Badlands National Park preserves 242,756 acres of sharply eroded buttes, pinnacles and spires in southwestern South Dakota.
We love hiking the Badlands!
The southern Stronghold Unit is co-managed by the National Park Service and the Oglala Lakota tribe. You can see that unit on the horizon in this photo. Due to its remoteness and limited access, we did not visit that area.
While eating lunch we spotted some deer resting in the shade.
Archeological records indicate that Native Americans used this region as hunting grounds for 11,000 years. From the top of the Badlands, they could easily scan the area for wandering herds and potential enemies. If hunting was good, they might stick around into winter before returning to their villages along the Missouri River.
One of the great aspects of this park is visitors are allowed to hike off-trail just about anywhere. On two days we just set off into the Badlands wilderness and climbed on top of the eroded buttes for fantastic views. Can you spot Theresa in this photo? Click the image for a larger version.
The Badlands are eroding extremely fast on a geologic scale. Experts believe the Badlands have been eroding for only a half million years, and in another half million years they will all be gone.
About 75 million years ago this area was covered with a shallow sea that laid down very uniform layers which are rich in fossils. We were amazed how perfectly horizontal the layers were, especially compared to the jumble of layers we saw at Death Valley.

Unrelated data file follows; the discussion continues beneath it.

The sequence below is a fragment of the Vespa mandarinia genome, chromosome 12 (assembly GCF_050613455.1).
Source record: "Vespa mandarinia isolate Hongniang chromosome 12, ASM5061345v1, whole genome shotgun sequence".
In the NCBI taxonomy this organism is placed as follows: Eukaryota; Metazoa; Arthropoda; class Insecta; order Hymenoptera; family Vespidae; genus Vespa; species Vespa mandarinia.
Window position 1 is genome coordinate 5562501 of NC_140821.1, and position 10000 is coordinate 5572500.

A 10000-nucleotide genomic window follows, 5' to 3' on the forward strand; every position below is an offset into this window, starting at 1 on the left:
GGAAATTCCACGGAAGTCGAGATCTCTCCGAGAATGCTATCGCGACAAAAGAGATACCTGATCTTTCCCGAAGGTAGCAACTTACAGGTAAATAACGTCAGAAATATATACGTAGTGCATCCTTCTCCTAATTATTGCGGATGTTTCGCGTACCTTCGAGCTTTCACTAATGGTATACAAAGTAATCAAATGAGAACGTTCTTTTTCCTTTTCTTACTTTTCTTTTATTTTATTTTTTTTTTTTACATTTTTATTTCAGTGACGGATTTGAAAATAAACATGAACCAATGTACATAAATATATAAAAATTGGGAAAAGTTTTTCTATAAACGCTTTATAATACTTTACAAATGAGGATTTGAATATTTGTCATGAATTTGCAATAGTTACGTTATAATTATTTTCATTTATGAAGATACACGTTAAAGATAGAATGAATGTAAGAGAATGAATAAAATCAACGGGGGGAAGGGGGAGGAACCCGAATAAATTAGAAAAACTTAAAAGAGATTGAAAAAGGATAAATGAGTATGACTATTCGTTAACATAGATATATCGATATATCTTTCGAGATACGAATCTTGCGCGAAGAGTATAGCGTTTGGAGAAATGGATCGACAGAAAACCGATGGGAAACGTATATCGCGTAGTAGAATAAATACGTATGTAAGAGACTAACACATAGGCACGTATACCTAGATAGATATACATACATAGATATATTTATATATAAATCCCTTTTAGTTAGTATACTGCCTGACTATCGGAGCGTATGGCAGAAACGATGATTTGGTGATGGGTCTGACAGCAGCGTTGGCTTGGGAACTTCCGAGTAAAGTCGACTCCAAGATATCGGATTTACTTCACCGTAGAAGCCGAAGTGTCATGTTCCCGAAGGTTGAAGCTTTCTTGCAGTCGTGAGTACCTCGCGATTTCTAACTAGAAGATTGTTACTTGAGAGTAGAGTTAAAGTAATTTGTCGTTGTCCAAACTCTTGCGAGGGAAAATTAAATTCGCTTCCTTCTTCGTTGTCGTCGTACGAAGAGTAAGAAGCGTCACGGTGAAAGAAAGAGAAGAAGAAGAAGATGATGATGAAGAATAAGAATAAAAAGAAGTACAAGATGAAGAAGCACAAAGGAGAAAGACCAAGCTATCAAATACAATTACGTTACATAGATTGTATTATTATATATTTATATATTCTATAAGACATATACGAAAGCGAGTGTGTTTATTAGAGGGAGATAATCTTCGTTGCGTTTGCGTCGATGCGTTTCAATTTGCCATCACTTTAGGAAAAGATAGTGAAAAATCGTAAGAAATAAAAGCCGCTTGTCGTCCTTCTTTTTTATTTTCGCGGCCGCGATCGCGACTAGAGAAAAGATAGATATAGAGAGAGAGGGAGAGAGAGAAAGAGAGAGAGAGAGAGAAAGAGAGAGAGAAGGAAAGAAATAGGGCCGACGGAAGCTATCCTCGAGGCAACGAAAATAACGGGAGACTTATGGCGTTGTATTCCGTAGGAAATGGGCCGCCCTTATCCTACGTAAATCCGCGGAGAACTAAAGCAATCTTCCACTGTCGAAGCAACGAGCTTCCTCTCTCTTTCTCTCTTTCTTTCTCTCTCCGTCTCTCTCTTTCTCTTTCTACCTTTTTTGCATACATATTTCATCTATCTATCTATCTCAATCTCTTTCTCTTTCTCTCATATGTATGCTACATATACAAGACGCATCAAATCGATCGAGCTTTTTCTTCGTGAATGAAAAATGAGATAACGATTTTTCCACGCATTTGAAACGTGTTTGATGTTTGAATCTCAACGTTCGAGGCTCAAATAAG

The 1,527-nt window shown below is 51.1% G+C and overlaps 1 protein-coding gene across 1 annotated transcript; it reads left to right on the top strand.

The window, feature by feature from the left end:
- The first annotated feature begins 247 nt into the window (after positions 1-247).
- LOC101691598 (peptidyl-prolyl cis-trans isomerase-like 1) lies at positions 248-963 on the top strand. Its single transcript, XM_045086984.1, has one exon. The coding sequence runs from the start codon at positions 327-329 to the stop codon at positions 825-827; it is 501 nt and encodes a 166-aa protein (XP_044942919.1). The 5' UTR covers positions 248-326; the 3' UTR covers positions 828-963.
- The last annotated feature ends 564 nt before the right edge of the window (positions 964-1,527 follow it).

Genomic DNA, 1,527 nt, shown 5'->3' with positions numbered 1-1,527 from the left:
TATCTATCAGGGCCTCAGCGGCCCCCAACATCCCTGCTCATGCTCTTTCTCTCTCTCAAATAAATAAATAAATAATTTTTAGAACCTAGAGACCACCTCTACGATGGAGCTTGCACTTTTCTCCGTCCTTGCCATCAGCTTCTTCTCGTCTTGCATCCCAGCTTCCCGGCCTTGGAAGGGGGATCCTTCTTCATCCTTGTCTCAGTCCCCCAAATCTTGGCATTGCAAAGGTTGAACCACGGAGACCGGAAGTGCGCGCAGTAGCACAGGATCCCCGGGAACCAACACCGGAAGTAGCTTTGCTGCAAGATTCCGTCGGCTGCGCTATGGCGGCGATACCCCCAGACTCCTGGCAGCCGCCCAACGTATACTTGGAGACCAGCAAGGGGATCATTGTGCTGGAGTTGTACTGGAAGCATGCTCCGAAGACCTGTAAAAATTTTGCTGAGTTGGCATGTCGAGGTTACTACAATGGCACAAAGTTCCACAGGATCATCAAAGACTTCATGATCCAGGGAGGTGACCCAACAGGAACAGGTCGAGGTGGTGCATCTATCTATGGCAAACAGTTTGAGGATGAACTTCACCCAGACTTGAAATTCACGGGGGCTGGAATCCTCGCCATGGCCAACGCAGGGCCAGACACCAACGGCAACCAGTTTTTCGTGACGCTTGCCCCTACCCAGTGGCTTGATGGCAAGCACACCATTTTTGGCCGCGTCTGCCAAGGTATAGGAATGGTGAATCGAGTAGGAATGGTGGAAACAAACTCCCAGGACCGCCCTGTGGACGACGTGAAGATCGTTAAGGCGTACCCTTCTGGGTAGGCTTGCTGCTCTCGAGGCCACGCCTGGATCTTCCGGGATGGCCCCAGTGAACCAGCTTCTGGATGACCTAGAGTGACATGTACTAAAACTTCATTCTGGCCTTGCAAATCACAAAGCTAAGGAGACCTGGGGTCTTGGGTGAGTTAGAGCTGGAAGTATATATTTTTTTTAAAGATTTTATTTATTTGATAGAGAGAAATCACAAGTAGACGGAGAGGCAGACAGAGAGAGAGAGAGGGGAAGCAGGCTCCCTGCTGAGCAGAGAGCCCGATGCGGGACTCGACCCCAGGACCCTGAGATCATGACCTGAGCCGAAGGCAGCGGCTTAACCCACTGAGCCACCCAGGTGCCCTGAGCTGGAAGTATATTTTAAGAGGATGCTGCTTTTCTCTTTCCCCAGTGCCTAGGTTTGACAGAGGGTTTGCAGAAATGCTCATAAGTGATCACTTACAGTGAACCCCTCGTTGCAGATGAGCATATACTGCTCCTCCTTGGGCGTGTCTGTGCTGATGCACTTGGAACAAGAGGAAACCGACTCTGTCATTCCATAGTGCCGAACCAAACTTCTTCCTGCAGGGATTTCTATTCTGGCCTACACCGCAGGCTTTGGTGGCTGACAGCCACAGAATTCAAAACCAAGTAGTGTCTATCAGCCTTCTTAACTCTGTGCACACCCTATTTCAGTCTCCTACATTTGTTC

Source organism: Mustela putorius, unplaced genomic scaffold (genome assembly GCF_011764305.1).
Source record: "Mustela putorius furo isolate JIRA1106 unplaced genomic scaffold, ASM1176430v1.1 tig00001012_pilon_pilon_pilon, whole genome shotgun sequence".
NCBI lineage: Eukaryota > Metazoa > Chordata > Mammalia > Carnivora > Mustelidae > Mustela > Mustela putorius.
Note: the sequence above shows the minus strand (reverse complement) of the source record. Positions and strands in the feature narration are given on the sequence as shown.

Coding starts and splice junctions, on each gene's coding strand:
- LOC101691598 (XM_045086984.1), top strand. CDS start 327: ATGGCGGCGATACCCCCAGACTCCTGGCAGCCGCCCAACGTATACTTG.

You cannot tell from a distance, but up close, the Badlands are so dry and crumbly it’s surprising they haven’t eroded away completely.
These male turkeys were doing a dance, unfurling their plumage, and gaggling up a storm to impress a nearby female turkey. Their display seemed to work, because she followed the group into the field.
The Roberts Prairie Dog Town sported an interesting mix of prairie dogs and bison. Some prairie dogs act as sentinels to warn others in their town of approaching threats. They stand up on their hind legs, stretch toward the sky, and let out a loud SQUEAK!
This impressive bison has already lost most of his winter fur coat. We’d often find large clumps of bison fur in the grass and stuck to the bark on trees.
We would just park our car along the road and start hiking down the ridge into the Badlands. The trick is to not get “cliffed out,” where you are stuck on the edge of a steep cliff with nowhere to go. Whenever we climb down, we always make sure we can climb back up the way we came so that we don’t get stuck.
Climbing the Badlands is fun but not always easy. We had to shimmy our way down this 30-foot high crack in the wall Jackie Chan-style. That’s not easy to do in a skirt, but Theresa is an expert!
In this photo, Theresa is standing in the Badlands wilderness. Our car is on the top of the 60-story ridge in the distance, and now we have to climb our way back out. It may seem counterintuitive, but fortunately climbing up is much easier than climbing down.
After the shallow sea that covered this area eventually drained, a jungle formed here about 65 million years ago. Chemicals from decaying jungle plants produced the distinct yellow soil.
It’s amazing to think that these dry, desolate Badlands were once a lush, tropical jungle!
The yellow color looked fake, as if someone had come through with a giant watercolor brush and soaked the hills in yellow paint.
About 37 million years ago, sediment from the west washed over the jungle. Eventually the jungle rebounded and converted the sediment into a red soil that you can see here.
Click on the photo above for a large panorama of the Badlands.